It’s hard to imagine where humanity would be without agriculture. Thousands of years ago, global populations grew rapidly as the practice of agriculture spread across the world. At the same time, nomadic lifestyles fell out of favor and humans found greater autonomy. The concept of civilization as we know it wouldn’t be possible without the advent of agriculture, and it remains a crucial aspect of modern life.
Unfortunately, 21st-century agriculture looks vastly different from the farming practices of early humans. While the use of pesticides is nothing new, (the ancient Chinese used wood ash to deter insects, for example) chemical pesticides are exponentially more harmful than nature-based pest control. Around the world, about 5.6 billion pounds of pesticide are used every year, on every crop imaginable.
That reliance on pesticides is causing serious harm to the Earth, in addition to poisoning 25 million agricultural workers annually. The widespread use of monoculture farming necessitates the rampant use of pesticides while simultaneously depleting soil health. It’s clear that monoculture is a broken system that undermines biodiversity. The good news is that plenty of sustainable options exist, such as organic farming and polyculture.
As the effects of climate change become more apparent, we need to take a hard look at the ways in which our current agriculture system is unsustainable. It’s time to prioritize sustainability for the health of the Earth, and humanity as a whole.
Humanity and Agriculture: A Symbiotic Relationship
Throughout history, humans have manipulated the natural world in various ways, from building dams and reservoirs to purposefully growing crops. The earliest evidence of agriculture dates back some 23,000 years, according to researchers, and full-scale farming methods were in use by about 10,000 BCE.
The development of agriculture effectively changed humanity: For the first time, humans weren’t solely dependent on the whims of nature when looking for something to eat. And our symbiotic relationship with nature continues to this day, as urban and rural areas alike look inward for sustainable food production methods.
In the nation’s most sustainable cities, various policies and procedures exist in regards to locally sourced food. Seattle’s Office of Sustainability & Environment, for example, considers food policy and programs of paramount importance when it comes to city-wide sustainability efforts. Sustainable food policies can vary considerably, and may emphasize locally sourced food and the importance of preserving biodiversity via sustainable agriculture.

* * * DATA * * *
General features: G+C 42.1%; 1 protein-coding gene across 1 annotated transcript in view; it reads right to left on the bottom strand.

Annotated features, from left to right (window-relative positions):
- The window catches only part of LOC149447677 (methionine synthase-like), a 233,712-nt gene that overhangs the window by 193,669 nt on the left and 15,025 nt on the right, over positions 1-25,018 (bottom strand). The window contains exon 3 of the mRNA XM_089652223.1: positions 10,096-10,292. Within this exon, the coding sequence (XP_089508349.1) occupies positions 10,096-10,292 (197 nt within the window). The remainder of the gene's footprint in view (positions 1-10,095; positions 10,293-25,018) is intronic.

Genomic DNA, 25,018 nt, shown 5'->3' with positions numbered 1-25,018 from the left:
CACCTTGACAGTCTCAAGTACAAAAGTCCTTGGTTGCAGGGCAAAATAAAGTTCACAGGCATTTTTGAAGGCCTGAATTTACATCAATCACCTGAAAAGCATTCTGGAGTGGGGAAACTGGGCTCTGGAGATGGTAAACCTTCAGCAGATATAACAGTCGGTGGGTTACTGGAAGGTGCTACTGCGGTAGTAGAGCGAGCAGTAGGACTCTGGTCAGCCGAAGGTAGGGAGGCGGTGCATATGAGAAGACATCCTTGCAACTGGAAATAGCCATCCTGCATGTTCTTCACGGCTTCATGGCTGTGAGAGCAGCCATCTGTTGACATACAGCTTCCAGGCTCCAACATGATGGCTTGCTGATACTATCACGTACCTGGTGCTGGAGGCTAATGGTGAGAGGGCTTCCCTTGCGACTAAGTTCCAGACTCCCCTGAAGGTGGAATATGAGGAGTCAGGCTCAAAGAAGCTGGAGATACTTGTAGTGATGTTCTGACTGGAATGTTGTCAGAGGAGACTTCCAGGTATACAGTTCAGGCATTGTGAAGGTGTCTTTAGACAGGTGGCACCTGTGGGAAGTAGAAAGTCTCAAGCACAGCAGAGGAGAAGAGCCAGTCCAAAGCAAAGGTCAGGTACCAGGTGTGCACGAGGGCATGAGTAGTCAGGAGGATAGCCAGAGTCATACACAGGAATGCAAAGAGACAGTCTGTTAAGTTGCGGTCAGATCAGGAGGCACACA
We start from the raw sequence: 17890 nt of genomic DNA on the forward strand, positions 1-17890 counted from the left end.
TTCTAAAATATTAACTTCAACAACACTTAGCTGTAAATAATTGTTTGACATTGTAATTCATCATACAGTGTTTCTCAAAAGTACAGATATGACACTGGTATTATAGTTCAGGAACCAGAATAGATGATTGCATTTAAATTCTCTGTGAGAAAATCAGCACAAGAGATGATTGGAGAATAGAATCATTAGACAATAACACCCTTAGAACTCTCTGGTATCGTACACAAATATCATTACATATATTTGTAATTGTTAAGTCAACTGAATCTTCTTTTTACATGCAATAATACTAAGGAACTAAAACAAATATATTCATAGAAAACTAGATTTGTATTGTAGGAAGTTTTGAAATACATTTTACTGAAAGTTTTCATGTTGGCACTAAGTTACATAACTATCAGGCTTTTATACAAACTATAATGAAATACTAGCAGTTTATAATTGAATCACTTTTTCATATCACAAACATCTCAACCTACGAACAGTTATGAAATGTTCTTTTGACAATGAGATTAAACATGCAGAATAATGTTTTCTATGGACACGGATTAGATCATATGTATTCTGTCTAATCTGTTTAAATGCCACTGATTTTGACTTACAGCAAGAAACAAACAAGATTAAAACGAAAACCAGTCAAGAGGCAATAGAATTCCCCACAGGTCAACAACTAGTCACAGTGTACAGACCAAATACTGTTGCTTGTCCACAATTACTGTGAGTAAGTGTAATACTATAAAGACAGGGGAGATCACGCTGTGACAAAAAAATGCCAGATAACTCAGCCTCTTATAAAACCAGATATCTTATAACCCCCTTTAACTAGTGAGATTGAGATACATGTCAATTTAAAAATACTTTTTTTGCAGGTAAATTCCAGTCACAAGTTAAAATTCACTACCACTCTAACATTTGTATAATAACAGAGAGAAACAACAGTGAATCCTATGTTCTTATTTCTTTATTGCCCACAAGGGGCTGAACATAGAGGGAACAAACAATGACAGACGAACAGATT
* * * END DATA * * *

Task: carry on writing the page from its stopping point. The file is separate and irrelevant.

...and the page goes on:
Moving Away From Monoculture
Even in agriculture’s earliest days, our farming ancestors understood the importance of soil rotation as it relates to biodiversity. While they use much different terminology, the world’s first farmers quickly discovered that polyculture methods yielded healthier crops and soil conditions, especially when three or four crops were rotated in a predetermined cycle.
Monoculture, on the other hand, is effectively the antithesis of biodiversity, and creates various problems over the course of several growing seasons. Under the monoculture farming system, the same crops are planted in the same soil, year after year. Farmers typically see consistently high yields, but they come with a hefty price: Monoculture farming can lead to pest problems, soil degradation, overproduction, and climate change. What’s more, the harmful pesticides used in monoculture pollute groundwater supplies, adversely altering the surrounding ecosystem.
It’s clear that we must push monoculture out of the picture entirely, if we have any hope of healing the damage already done to the natural environment. As previously mentioned, polyculture is a sustainable alternative to monoculture. And the best part? The viability of polyculture has been tested over millennia, in every growing condition on Earth.
Taking Small Steps to Heal the Planet
At its roots, agriculture is a small-scale, local endeavor that helps bring communities together and fosters a healthy overall lifestyle. Globalization and the free market have taken that intimacy out of agriculture, creating myriad problems as a result. For the health of the planet, localized farming should be emphasized, at every level of production.
Consumers should be especially mindful of their food’s origin, and purchase locally grown, sourced, and produced foods whenever possible. Further, it should be noted that sustainable agriculture is dependent on climate and planting zones. Also known as USDA Plant Hardiness Zones, planting zones are regions of the country that are divided based on weather patterns, as well as the ability of plants to survive in a particular climate. Understanding the nuances of hardiness zones is crucial to implementing a large-scale, locally sourced food system.
But the benefits of going local doesn’t end there: Local farming can help to drastically reduce the amount of harmful fossil fuels used to transport crops across the globe. In addition, local farming can lessen the exorbitant amount of food waste produced annually: Up to 40% of all food produced around the world eventually ends up as non-saleable waste under monoculture. If we have any hope of lessening that number, sustainability must become the backbone of future global food systems.
As humans face an uncertain future post-COVID, learning how to grow your own food is an attractive option. Sustainable agriculture starts in your own backyard. By making mindful, localized agricultural choices that promote healing, we can help ensure the future survival of humanity, and of the natural world.